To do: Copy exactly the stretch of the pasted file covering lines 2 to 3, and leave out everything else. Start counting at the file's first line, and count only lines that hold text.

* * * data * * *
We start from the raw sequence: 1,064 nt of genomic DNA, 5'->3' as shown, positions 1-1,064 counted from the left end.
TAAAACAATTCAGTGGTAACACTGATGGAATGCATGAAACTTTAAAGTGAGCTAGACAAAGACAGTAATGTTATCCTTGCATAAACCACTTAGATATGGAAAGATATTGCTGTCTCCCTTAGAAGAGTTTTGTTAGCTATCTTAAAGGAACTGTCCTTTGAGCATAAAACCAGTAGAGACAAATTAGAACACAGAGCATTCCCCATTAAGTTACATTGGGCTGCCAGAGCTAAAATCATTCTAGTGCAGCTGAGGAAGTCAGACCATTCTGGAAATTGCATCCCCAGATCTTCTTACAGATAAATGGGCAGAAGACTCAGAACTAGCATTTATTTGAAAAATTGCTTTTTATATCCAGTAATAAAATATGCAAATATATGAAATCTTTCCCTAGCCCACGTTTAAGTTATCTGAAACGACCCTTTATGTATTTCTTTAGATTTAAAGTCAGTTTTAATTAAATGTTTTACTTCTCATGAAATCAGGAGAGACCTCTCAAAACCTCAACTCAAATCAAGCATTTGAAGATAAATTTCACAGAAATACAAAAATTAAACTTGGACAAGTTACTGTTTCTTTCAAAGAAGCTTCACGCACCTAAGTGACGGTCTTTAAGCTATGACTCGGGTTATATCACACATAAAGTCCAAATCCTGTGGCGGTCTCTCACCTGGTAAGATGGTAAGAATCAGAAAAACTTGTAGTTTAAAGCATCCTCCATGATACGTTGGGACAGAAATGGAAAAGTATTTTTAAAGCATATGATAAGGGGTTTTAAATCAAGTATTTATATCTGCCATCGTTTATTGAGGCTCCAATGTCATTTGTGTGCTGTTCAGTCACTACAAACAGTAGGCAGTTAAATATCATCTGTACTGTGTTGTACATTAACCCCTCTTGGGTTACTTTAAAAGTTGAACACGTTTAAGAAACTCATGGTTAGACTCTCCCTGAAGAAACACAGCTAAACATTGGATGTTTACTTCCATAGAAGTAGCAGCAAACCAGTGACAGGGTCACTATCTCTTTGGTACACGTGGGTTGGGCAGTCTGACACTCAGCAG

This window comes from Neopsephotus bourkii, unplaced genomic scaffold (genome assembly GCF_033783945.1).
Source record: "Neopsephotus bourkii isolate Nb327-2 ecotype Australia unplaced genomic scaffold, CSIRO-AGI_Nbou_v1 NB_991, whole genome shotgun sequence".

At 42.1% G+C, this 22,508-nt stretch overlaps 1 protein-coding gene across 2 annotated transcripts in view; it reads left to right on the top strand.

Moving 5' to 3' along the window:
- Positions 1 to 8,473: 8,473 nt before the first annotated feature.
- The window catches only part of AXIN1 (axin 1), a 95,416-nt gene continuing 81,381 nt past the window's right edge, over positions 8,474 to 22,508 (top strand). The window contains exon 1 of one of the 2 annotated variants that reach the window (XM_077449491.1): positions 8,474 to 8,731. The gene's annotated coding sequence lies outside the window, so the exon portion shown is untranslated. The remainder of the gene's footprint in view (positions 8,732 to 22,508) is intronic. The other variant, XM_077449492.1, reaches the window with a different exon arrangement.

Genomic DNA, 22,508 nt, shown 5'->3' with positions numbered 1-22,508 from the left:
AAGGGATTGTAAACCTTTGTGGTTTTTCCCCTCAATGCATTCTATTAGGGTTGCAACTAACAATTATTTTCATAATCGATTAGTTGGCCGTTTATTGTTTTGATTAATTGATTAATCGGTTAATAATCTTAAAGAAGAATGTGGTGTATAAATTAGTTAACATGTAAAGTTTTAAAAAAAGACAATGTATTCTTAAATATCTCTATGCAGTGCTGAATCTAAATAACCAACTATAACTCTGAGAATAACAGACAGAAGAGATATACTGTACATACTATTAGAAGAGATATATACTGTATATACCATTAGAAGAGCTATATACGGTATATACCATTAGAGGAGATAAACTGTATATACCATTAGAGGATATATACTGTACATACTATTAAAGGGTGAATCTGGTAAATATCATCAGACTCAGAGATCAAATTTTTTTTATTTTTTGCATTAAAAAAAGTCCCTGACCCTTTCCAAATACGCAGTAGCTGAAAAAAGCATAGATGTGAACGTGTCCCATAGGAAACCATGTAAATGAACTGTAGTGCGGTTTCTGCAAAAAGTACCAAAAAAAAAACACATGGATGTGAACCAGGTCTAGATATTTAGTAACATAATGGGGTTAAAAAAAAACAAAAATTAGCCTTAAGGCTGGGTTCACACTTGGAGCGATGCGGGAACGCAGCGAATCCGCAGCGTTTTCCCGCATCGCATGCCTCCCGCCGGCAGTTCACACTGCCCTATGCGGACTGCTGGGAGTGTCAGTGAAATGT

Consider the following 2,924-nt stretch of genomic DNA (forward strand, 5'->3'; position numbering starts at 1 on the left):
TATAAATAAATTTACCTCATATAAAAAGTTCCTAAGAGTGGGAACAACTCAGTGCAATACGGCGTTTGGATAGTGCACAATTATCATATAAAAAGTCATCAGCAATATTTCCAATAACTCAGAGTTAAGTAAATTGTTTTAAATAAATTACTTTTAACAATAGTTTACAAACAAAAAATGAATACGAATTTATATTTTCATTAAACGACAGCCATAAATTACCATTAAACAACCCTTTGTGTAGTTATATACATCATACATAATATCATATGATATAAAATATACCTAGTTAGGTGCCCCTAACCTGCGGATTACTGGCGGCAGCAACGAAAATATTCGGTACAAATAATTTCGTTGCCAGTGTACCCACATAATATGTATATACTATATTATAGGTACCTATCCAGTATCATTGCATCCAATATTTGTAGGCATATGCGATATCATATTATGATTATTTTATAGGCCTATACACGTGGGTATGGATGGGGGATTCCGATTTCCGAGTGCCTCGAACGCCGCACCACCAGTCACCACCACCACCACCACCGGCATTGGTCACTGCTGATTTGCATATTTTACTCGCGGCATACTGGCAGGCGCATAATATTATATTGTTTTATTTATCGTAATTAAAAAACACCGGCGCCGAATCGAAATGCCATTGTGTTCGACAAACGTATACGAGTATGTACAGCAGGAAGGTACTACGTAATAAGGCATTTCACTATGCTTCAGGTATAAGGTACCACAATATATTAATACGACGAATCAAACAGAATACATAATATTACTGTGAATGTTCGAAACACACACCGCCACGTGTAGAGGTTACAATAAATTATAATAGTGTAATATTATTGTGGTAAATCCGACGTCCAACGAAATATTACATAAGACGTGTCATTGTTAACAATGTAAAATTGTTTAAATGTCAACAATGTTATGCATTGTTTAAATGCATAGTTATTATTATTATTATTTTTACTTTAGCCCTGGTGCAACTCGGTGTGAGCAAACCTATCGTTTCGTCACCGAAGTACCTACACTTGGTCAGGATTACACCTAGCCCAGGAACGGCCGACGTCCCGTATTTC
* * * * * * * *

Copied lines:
TAAAACAATTCAGTGGTAACACTGATGGAATGCATGAAACTTTAAAGTGAGCTAGACAAAGACAGTAATGTTATCCTTGCATAAACCACTTAGATATGGAAAGATATTGCTGTCTCCCTTAGAAGAGTTTTGTTAGCTATCTTAAAGGAACTGTCCTTTGAGCATAAAACCAGTAGAGACAAATTAGAACACAGAGCATTCCCCATTAAGTTACATTGGGCTGCCAGAGCTAAAATCATTCTAGTGCAGCTGAGGAAGTCAGACCATTCTGGAAATTGCATCCCCAGATCTTCTTACAGATAAATGGGCAGAAGACTCAGAACTAGCATTTATTTGAAAAATTGCTTTTTATATCCAGTAATAAAATATGCAAATATATGAAATCTTTCCCTAGCCCACGTTTAAGTTATCTGAAACGACCCTTTATGTATTTCTTTAGATTTAAAGTCAGTTTTAATTAAATGTTTTACTTCTCATGAAATCAGGAGAGACCTCTCAAAACCTCAACTCAAATCAAGCATTTGAAGATAAATTTCACAGAAATACAAAAATTAAACTTGGACAAGTTACTGTTTCTTTCAAAGAAGCTTCACGCACCTAAGTGACGGTCTTTAAGCTATGACTCGGGTTATATCACACATAAAGTCCAAATCCTGTGGCGGTCTCTCACCTGGTAAGATGGTAAGAATCAGAAAAACTTGTAGTTTAAAGCATCCTCCATGATACGTTGGGACAGAAATGGAAAAGTATTTTTAAAGCATATGATAAGGGGTTTTAAATCAAGTATTTATATCTGCCATCGTTTATTGAGGCTCCAATGTCATTTGTGTGCTGTTCAGTCACTACAAACAGTAGGCAGTTAAATATCATCTGTACTGTGTTGTACATTAACCCCTCTTGGGTTACTTTAAAAGTTGAACACGTTTAAGAAACTCATGGTTAGACTCTCCCTGAAGAAACACAGCTAAACATTGGATGTTTACTTCCATAGAAGTAGCAGCAAACCAGTGACAGGGTCACTATCTCTTTGGTACACGTGGGTTGGGCAGTCTGACACTCAGCAG

This window comes from Neopsephotus bourkii, unplaced genomic scaffold (genome assembly GCF_033783945.1).